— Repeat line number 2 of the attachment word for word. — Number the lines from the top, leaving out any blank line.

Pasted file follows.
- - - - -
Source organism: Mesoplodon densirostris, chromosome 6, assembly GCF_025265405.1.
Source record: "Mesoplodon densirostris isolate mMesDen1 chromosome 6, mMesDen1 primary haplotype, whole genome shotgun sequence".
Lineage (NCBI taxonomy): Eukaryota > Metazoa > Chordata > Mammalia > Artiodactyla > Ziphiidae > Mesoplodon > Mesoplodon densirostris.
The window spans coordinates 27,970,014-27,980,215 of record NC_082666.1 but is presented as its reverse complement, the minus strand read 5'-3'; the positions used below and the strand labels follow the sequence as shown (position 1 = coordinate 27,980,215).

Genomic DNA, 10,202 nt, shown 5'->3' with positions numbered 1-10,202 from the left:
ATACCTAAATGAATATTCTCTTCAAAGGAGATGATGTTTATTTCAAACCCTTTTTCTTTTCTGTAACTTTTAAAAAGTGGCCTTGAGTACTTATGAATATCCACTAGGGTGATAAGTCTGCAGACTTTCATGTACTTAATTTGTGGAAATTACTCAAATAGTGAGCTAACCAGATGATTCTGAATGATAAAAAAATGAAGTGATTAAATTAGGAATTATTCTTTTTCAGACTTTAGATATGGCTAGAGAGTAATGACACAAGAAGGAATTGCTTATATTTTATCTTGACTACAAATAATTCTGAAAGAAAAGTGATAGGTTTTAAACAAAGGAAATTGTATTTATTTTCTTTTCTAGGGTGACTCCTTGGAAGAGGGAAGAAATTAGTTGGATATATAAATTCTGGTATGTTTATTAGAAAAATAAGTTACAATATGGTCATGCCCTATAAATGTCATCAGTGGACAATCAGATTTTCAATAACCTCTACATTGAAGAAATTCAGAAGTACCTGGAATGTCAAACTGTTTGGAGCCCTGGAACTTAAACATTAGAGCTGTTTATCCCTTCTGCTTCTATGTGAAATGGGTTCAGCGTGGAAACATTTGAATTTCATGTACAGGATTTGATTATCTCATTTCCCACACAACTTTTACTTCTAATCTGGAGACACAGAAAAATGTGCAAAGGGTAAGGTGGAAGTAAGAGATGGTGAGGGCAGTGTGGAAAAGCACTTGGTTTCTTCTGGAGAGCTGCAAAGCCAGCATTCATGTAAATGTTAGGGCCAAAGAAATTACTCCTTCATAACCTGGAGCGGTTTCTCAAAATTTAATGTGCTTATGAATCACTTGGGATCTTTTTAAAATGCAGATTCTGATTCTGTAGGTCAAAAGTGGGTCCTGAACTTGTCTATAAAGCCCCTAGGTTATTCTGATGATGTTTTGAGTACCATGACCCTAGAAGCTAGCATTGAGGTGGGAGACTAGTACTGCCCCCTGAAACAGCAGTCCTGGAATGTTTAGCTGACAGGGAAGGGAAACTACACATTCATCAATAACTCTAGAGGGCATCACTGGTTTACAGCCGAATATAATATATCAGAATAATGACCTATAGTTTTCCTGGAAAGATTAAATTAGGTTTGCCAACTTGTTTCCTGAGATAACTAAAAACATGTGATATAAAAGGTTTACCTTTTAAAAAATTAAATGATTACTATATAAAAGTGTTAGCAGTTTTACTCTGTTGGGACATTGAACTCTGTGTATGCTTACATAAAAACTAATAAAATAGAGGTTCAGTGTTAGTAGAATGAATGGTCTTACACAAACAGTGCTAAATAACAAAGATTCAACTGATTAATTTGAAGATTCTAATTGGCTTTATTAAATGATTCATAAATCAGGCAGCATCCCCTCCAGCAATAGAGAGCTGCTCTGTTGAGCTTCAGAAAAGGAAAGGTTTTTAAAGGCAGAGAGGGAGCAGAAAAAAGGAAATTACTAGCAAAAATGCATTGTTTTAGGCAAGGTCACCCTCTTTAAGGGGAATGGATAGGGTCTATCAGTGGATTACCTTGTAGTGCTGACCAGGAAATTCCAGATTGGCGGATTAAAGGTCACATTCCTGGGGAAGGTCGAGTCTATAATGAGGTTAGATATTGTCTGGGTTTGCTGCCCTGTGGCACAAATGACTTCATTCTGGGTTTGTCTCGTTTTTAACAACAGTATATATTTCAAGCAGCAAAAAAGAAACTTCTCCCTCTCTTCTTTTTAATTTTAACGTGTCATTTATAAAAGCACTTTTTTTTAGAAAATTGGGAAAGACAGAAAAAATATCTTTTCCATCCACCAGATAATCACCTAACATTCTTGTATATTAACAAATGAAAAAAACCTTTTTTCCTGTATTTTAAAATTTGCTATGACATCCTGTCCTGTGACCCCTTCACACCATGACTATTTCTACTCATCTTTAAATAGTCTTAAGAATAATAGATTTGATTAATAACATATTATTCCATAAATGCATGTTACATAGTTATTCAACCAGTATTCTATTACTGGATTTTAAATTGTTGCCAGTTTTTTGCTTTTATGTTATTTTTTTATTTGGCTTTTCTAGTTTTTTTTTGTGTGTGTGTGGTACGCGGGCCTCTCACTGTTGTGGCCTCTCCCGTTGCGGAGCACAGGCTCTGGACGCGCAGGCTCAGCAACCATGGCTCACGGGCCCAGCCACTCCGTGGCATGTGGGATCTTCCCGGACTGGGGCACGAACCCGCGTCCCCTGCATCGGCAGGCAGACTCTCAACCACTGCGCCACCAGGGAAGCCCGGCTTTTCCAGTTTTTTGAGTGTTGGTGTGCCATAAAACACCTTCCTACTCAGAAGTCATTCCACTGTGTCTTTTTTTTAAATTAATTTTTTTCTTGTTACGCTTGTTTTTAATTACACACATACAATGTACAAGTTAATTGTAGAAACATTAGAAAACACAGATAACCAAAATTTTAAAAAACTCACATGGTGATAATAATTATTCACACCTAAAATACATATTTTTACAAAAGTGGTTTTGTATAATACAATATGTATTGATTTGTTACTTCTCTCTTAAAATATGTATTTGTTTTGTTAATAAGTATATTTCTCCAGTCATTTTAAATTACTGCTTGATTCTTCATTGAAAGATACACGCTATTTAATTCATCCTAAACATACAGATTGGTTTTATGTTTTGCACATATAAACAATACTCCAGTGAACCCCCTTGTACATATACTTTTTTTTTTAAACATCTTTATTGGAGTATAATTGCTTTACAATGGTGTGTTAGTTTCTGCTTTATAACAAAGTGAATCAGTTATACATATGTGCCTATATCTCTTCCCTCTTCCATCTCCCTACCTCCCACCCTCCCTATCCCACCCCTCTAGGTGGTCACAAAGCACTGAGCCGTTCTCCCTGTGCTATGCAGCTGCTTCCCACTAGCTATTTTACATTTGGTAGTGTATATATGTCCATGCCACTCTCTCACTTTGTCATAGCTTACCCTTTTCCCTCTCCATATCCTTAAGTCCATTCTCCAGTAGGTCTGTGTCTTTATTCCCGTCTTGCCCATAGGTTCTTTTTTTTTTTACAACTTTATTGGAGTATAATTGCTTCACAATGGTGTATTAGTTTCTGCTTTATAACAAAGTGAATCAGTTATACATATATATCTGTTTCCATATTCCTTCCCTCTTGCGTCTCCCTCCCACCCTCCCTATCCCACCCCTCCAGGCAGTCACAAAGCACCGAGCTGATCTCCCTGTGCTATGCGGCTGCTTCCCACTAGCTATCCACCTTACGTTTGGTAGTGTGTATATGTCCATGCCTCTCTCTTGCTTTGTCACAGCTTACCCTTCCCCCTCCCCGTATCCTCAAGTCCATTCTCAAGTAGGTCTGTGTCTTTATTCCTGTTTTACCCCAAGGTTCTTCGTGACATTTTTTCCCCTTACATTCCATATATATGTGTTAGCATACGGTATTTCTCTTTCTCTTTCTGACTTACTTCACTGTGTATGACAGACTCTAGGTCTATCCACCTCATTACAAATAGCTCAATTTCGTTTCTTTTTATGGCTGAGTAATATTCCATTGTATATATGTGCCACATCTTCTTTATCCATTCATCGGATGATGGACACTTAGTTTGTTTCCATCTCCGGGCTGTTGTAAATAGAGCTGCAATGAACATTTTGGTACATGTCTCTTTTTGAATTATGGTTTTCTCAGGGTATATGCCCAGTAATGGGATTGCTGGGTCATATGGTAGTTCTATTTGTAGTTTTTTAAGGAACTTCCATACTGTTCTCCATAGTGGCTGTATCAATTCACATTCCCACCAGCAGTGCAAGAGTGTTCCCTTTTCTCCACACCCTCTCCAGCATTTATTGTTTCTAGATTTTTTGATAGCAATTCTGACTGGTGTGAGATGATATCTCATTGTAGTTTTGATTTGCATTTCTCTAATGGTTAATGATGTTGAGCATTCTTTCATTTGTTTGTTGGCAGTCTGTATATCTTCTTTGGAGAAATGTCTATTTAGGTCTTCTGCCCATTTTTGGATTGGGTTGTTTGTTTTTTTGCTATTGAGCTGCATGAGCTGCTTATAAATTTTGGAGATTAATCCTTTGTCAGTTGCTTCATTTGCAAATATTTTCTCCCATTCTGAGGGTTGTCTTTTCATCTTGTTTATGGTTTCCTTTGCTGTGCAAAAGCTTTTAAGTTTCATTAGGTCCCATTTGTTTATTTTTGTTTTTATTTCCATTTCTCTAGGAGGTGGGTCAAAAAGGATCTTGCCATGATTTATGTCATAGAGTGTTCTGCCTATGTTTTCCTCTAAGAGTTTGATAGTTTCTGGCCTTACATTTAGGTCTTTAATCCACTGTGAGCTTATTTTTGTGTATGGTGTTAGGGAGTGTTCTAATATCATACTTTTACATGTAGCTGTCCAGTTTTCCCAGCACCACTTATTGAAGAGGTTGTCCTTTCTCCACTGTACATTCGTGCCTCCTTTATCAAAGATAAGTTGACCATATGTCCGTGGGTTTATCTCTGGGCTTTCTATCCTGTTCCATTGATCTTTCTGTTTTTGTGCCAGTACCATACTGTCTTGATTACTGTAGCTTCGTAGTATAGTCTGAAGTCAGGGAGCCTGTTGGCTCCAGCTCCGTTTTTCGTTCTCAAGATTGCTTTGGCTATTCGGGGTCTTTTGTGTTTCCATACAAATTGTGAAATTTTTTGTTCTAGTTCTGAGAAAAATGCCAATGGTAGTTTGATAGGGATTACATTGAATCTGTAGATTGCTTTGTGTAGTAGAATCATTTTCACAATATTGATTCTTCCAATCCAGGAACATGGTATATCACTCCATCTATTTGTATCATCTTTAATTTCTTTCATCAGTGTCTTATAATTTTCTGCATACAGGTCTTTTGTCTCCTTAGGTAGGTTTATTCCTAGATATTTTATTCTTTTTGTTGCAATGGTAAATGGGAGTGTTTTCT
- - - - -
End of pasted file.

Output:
Source record: "Mesoplodon densirostris isolate mMesDen1 chromosome 6, mMesDen1 primary haplotype, whole genome shotgun sequence".